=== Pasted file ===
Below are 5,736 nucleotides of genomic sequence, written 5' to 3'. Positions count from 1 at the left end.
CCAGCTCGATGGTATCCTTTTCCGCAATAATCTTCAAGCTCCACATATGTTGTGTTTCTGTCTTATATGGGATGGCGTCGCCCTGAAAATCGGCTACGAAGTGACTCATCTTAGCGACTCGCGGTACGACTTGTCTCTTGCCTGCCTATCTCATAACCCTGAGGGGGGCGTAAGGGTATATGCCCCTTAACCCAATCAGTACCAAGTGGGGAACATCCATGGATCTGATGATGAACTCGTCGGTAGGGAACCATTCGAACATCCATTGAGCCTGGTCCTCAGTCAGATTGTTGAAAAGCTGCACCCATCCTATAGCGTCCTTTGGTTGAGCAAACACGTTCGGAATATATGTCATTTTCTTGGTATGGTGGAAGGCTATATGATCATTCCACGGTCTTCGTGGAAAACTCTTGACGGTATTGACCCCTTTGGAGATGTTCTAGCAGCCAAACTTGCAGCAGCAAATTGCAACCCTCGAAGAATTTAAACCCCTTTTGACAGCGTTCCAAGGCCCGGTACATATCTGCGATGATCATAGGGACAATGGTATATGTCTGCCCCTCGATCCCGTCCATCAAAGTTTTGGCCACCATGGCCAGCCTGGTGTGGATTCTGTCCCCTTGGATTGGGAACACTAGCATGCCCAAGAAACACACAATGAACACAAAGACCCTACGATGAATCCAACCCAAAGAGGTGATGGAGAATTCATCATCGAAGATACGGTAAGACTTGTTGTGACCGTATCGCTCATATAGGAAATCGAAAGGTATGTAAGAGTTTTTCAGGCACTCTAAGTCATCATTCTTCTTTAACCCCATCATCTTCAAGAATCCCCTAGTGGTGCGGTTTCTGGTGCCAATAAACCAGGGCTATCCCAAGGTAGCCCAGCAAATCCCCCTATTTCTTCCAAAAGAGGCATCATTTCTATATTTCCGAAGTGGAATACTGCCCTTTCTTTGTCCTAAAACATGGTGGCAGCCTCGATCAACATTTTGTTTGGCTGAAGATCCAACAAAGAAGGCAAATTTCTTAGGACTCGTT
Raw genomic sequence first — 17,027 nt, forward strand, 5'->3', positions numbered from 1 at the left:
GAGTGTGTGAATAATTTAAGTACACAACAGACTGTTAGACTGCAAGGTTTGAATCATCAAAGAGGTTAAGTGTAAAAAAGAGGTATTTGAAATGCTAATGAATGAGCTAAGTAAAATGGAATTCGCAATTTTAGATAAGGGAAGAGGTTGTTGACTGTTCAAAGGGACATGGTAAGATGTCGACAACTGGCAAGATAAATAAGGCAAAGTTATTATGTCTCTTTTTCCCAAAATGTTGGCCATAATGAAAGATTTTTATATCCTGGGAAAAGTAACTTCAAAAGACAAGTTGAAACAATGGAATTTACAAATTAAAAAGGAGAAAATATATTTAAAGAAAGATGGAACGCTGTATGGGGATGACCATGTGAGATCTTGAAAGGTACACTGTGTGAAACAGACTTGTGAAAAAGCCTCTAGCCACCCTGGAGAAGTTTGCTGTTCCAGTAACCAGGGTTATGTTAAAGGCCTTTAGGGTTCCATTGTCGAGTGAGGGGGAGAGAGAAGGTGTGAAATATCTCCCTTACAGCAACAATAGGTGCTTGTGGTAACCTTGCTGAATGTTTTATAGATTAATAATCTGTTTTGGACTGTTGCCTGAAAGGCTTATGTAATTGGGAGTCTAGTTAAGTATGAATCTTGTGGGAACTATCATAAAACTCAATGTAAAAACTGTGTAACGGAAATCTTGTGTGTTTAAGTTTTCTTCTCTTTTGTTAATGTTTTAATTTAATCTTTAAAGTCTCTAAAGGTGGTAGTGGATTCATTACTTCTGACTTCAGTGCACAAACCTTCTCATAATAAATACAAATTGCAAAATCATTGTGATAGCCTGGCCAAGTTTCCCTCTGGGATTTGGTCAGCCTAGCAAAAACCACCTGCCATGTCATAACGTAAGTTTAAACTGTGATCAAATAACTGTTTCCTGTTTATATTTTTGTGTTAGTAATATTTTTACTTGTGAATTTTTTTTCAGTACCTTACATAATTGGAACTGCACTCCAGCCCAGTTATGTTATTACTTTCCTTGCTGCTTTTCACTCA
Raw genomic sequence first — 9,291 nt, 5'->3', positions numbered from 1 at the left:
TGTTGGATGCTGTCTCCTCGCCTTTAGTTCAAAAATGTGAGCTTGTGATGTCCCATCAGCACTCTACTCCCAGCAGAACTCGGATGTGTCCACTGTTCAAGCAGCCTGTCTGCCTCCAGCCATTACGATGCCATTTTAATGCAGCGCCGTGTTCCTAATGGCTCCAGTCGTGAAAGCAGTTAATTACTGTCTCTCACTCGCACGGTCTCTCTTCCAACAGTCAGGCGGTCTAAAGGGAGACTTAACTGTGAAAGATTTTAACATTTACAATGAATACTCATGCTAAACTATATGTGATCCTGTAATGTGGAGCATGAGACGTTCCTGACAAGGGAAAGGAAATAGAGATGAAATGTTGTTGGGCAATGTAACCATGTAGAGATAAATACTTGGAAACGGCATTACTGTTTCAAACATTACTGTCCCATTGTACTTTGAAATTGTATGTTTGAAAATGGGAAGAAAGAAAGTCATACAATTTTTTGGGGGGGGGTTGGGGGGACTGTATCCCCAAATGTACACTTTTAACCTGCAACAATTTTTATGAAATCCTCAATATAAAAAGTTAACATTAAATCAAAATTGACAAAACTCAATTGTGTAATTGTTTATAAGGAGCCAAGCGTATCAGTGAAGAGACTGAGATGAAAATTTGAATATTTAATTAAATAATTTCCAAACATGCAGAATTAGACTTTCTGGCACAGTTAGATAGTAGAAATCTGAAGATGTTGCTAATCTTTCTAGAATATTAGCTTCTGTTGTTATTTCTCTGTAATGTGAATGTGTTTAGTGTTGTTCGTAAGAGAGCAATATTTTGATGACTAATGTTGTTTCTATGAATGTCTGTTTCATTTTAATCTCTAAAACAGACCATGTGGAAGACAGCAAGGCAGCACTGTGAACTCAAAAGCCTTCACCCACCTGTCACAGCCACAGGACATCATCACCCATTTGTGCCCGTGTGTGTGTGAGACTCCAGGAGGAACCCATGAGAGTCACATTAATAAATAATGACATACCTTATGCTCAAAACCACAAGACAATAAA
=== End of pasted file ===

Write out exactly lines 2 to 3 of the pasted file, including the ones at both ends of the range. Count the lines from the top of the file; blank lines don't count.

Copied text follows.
CCAGCTCGATGGTATCCTTTTCCGCAATAATCTTCAAGCTCCACATATGTTGTGTTTCTGTCTTATATGGGATGGCGTCGCCCTGAAAATCGGCTACGAAGTGACTCATCTTAGCGACTCGCGGTACGACTTGTCTCTTGCCTGCCTATCTCATAACCCTGAGGGGGGCGTAAGGGTATATGCCCCTTAACCCAATCAGTACCAAGTGGGGAACATCCATGGATCTGATGATGAACTCGTCGGTAGGGAACCATTCGAACATCCATTGAGCCTGGTCCTCAGTCAGATTGTTGAAAAGCTGCACCCATCCTATAGCGTCCTTTGGTTGAGCAAACACGTTCGGAATATATGTCATTTTCTTGGTATGGTGGAAGGCTATATGATCATTCCACGGTCTTCGTGGAAAACTCTTGACGGTATTGACCCCTTTGGAGATGTTCTAGCAGCCAAACTTGCAGCAGCAAATTGCAACCCTCGAAGAATTTAAACCCCTTTTGACAGCGTTCCAAGGCCCGGTACATATCTGCGATGATCATAGGGACAATGGTATATGTCTGCCCCTCGATCCCGTCCATCAAAGTTTTGGCCACCATGGCCAGCCTGGTGTGGATTCTGTCCCCTTGGATTGGGAACACTAGCATGCCCAAGAAACACACAATGAACACAAAGACCCTACGATGAATCCAACCCAAAGAGGTGATGGAGAATTCATCATCGAAGATACGGTAAGACTTGTTGTGACCGTATCGCTCATATAGGAAATCGAAAGGTATGTAAGAGTTTTTCAGGCACTCTAAGTCATCATTCTTCTTTAACCCCATCATCTTCAAGAATCCCCTAGTGGTGCGGTTTCTGGTGCCAATAAACCAGGGCTATCCCAAGGTAGCCCAGCAAATCCCCCTATTTCTTCCAAAAGAGGCATCATTTCTATATTTCCGAAGTGGAATACTGCCCTTTCTTTGTCCTAAAACATGGTGGCAGCCTCGATCAACATTTTGTTTGGCTGAAGATCCAACAAAGAAGGCAAATTTCTTAGGACTCGTT
Raw genomic sequence first — 17,027 nt, forward strand, 5'->3', positions numbered from 1 at the left: